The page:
The Tide Pool the Magicians Crawled Out Of
I’m back in Brooklyn after a week in England, specifically Oxford and the Cotswolds (which are some leafy hills near Oxford).
I’m not going to lie to you: I like England. It has taken me a long time to admit this fact. That’s partly because I didn’t want to be one-of-those-American-Anglophiles who is always pretending to be vaguely English, and partly because my mom actually is English, and she kind of hates England.
It’s a lot easier for me. I’m well aware that liking England is a luxury my mom didn’t have — nobody in England gives me shit, or at any rate not more than the usual amount. As a result I find it very pleasant there. I was in Oxford to give a talk at Christ Church College, and afterward I went to dinner at Pembroke College (Oxford is made up of all these different colleges that have their own semi-autonomous identities — it’s basically just like Voltron). We walked in, and my host explained that I was standing in the same senior common room where Tolkien presided as a fellow.
Very pleasant indeed.
(Then he introduced me to the former master of Pembroke, Roger Bannister. If that name rings a bell, Bannister is the guy who ran the first four-minute mile. I know, right? Then just to piss everybody off, he became an eminent neurologist.)
A couple of days later I was staying with friends in a town near Oxford called Bladon, and I went out for a jog. I found an unlocked back gate onto the grounds of Blenheim Palace (pron. “Blennum”), which is a giant mansion where Churchill was born, and I went running through it, along the banks of the lovely Evenlode River. It was freezing cold and raining. Sheep were grazing on this infinitely perfect ancient grass, and I was shooing them out of the way, and dodging through colossal old trees, and keeping an eye out for shepherds bearing shotguns.
And I thought: yes. This is a country I could live in.
I did not run a four-minute mile. But still.
Now that I’m back in Brooklyn I find myself looking around and thinking, this is nice, but why do I live here again? How am I connected to this city? I’ve never lived anywhere that I didn’t leave thinking, thank God that’s over with, I’m never going back there again. It would be nice to change that. But I’m not getting out of Brooklyn for a few years get zithromax without prescription yet.
But that’s all by way of introducing a curiosity I came across the other day when I was transferring data to my bitchin’ new 13″ MacBook Air. I noticed a file with the suggestive name “dungeon crawlin’ fools.doc,” and a date of creation of July 14, 2004. It turned out to be my first cut at a plot outline for The Magicians. (I must have stolen the filename from Order of the Stick.)
I took my very very first notes on what became The Magicians in 1996, but this must have been the writing session when I went back to it, eight years later, and tried to turn it into something real. I have no memory of writing any of this, but I’m surprised at how much of it made into the finished book.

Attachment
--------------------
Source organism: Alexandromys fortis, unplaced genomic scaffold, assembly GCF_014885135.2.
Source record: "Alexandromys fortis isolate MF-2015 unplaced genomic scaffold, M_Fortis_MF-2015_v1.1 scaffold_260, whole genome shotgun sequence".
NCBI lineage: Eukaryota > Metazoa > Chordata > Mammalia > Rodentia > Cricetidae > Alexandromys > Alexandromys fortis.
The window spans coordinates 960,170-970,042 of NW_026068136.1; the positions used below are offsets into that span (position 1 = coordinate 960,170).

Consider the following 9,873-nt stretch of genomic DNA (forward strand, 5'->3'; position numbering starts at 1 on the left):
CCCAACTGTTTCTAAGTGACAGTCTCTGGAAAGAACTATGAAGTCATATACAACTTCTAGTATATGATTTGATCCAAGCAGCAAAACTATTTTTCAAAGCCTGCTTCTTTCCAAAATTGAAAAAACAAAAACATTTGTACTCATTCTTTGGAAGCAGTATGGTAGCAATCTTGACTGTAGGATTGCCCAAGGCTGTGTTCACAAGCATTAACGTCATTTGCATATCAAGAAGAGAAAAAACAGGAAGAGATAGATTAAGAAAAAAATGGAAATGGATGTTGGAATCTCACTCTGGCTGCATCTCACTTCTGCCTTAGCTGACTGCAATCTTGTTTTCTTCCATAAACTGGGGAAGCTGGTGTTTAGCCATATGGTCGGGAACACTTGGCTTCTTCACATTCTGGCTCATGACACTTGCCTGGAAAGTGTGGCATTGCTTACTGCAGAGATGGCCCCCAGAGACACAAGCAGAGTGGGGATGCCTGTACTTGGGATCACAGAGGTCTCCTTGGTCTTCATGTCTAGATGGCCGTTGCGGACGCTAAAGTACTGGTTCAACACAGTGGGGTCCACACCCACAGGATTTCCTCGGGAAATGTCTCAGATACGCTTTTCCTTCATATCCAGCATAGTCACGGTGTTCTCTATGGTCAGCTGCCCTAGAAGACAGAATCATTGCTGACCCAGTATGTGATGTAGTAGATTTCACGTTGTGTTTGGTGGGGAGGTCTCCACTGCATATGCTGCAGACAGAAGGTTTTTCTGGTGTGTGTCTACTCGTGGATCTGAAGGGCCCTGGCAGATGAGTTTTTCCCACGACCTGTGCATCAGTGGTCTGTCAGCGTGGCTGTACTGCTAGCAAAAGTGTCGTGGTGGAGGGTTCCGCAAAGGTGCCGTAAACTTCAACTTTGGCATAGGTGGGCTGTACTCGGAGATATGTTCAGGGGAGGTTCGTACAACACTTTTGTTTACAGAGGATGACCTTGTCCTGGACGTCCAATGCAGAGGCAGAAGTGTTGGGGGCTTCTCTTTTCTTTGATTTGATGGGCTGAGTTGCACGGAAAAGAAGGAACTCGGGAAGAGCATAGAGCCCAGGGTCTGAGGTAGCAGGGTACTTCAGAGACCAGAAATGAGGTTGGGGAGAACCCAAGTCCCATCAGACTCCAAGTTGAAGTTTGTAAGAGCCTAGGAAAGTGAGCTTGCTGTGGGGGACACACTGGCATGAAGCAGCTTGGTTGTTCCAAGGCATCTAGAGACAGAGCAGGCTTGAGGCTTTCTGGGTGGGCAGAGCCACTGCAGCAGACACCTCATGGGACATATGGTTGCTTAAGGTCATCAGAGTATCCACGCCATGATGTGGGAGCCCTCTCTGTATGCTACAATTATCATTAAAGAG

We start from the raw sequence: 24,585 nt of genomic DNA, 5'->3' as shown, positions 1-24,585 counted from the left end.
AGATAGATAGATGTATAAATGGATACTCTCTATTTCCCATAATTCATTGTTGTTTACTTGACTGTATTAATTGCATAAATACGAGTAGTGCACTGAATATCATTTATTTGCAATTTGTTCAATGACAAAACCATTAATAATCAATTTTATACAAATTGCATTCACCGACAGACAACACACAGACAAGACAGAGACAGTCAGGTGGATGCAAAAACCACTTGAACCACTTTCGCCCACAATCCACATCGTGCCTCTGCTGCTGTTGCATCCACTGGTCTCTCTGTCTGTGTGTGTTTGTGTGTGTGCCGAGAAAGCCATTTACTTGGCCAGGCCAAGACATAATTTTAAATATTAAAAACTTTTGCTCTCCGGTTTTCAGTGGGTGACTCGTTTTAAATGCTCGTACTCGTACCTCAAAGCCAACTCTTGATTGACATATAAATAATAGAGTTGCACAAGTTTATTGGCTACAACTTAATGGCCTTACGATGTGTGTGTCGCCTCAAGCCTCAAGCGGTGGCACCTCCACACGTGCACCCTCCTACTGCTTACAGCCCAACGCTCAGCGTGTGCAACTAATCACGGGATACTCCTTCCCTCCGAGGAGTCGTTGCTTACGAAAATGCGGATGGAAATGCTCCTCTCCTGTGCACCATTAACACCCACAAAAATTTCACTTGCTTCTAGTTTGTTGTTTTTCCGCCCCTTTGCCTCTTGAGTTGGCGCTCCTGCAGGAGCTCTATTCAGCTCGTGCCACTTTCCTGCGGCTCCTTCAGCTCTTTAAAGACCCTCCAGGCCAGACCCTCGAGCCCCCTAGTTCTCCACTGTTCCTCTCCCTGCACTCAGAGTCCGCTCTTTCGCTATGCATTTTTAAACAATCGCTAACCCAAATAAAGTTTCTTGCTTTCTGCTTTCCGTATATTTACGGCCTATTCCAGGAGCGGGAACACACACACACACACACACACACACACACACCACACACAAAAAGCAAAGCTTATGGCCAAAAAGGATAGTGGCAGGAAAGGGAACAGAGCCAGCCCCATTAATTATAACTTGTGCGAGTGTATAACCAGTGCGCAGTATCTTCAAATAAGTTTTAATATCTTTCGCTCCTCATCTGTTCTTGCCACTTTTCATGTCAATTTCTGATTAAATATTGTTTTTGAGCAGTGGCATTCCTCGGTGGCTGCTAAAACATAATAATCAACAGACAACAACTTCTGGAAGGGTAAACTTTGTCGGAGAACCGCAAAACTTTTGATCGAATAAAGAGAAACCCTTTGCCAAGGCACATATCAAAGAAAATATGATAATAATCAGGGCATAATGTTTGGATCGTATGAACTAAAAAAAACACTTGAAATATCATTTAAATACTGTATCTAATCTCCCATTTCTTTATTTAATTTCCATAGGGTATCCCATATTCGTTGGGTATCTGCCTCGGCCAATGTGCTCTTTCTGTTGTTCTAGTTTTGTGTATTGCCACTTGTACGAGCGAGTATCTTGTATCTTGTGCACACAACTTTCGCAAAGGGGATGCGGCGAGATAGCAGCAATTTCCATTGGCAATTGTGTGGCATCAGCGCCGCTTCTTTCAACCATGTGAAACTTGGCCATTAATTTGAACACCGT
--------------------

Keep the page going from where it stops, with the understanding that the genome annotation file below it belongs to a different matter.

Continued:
Here are the first couple of paragraphs. I apologize for their being in stream-of-consciousness broken English:
Vietnarnia – ref GLASS DAGGER [ed. note: I must be referring to the Larry Niven story “What Good Is a Glass Dagger?”] — begins as a lark — they go to vacation house to practice combat magic, something they aren’t taught — get there via Penny’s transdimensional magic — stop over in wood between worlds — that’s where he’s been hanging out all this time — he’s been working with a somewhat fringey professor — find ruined shanty, somebody living there — can you even drink the water? — ‘these trees come from paintings with forest backgrounds’ it’s the kind of thing he says all the time now, you can’t even tell if he’s joking — fucked up — war between speaking and non-speaking animals — old rules corrupted — forward to 19th [century? dunno — ed.] paradigms — riff on lamppost — city is darkened outpost, armed camp, under siege
nip over to check seasons. it’s summer. nips back. they go through minutes later. season has changed: it’s winter.
janet is the only one affected by the WbW effect
what happens there? drawn into question? becomes setup? they encounter wounded being — river-nymph? needs X? more obscure greek being? its head and shoulders poked up, motionless, from water in frozen stream. horrifying sight. is she a corpse? they had to get her out of there. or is it — is there a hot spring? it flees. then they find mysterious inn. anybody know about X? might could. offers to lead them.
And so on. It goes on like this for — let’s see — 6,331 words. I wish I could go back and tell myself to keep at it, it’ll get published, because I gave up on it a lot along the way.
Then my past self would say: I can’t believe we can’t regrow hair yet.
Must go. My Google Calendar looks like a Superfund site.